• "it would seem that if someone was operating a UAS legally under FAA rules, it would be hard to argue that the state had the legal authority to regulate airspace use when the FAA owns the airspace in question": if FAA rules allow operation of aircraft at an altitude as low as 1 foot, that can't supersede state trespassing laws; otherwise, a trespasser could gain lawful access to someone's property by using e.g. a hovercraft. The courts may not have defined it yet, but there must be a limit to the ability of aircraft to approach private property, even if the FAA doesn't set that limit.
    – phoog
    Apr 13, 2022 at 11:42
  • Or, to put it another way, what does the FAA say about using a (crewed) helicopter to hover above your neighbor's property? Does altitude matter? If there are restrictions, why don't they apply to drones? If there are no restrictions in the FAA regulations, wouldn't state law be able to regulate the behavior of those in the helicopter -- or of those operating the drone?
    – phoog
    Apr 13, 2022 at 11:45
  • Here's the Federal Aviation Regulation on helicopter altitude operations: An altitude of 500 feet above the surface, except over open water or sparsely populated areas. In those cases, the aircraft may not be operated closer than 500 feet to any person, vessel, vehicle, or structure.
    – RetiredATC
    Apr 13, 2022 at 17:59
  • In contrast, non-commercial UAS operations cannot exceed 400' above ground level (AGL).
    – RetiredATC
    Apr 13, 2022 at 18:03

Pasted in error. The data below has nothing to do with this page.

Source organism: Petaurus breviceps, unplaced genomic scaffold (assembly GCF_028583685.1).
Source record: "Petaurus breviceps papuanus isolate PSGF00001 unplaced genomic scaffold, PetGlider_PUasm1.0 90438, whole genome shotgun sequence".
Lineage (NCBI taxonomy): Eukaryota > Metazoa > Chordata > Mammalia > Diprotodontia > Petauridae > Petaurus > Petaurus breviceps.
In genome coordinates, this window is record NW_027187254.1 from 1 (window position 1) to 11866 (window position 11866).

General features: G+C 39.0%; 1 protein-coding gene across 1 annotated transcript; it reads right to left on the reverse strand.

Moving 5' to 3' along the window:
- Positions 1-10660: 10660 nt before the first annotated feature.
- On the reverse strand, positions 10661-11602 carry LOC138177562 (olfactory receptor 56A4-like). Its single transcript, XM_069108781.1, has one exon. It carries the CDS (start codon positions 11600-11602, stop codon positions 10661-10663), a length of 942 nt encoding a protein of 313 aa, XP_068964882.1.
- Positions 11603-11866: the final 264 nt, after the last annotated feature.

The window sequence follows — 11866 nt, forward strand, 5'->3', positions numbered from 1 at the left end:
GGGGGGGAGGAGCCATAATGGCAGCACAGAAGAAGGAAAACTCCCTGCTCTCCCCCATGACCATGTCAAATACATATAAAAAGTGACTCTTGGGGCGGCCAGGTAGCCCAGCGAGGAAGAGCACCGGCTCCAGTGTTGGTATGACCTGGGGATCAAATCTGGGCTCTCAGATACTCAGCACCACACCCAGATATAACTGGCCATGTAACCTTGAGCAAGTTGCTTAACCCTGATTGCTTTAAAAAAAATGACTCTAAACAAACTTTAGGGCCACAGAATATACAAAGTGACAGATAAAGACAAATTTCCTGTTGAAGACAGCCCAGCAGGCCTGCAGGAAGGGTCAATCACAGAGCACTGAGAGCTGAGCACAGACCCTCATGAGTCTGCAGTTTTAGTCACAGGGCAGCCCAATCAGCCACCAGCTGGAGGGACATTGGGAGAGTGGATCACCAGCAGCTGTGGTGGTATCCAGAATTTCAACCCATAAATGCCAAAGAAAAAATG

Plaintiff may ask court to enjoin defendant from flying drone over plaintiff's property and may seek money damages.

"One of the neighbors keeps flying a drone over my yard" Complaint

"It has long been settled that a trespass to real property takes place not only on the surface, but also with any intrusion above or below the surface of the land." Smith v. Smith, 110 Mass. 302 (1872)

a “nuisance [is] … ‘a nontrespassory invasion of another’s interest in the private use and enjoyment of land.’ Restatement (Second) of Torts §821D.”

There are other definitions of nuisance. This definition may not apply in where you live. This the general principle. You should be able to complain to the police.

  • This can't stand as an answer on its own.
    – Trish
    Aug 25, 2019 at 19:05
  • How does flying a drone invade a person's interest in enjoying their property. Is walking while ugly a similar invasion of that interest?
    – user6726
    Aug 25, 2019 at 19:37
  • 1
    First, the drone is over his property, not flying over his neighbor's property. Don't you think you'd have a problem using your property if a drone was flying over it? and possibly you or another person or a pet or your car or some other valuable object? - No walking while ugly isn't similar. But noise can be a nuisance, even though no physical object of the defendant's is near the plaintiff's property. Aug 25, 2019 at 22:09
  • The protection in California is for people “engaging in a private, personal or familial activity and the invasion occurs in a manner that is offensive to a reasonable person.” Cal. Civ. Code § 1708.8. Florida has a similar statutory claim. F.S.A. § 934.50. Nevada and Oregon allow for a “trespass” action if a drone flies over someone’s property and the property owner previously told the drone operator the drone was not authorized to fly over the property. N.R.S. 493.103 Aug 25, 2019 at 22:14
  • 2
    @trish "This can't stand as an answer on its own." Why not? Apr 13, 2022 at 1:54

You must log in to answer this question.

Not the answer you're looking for? Browse other questions tagged .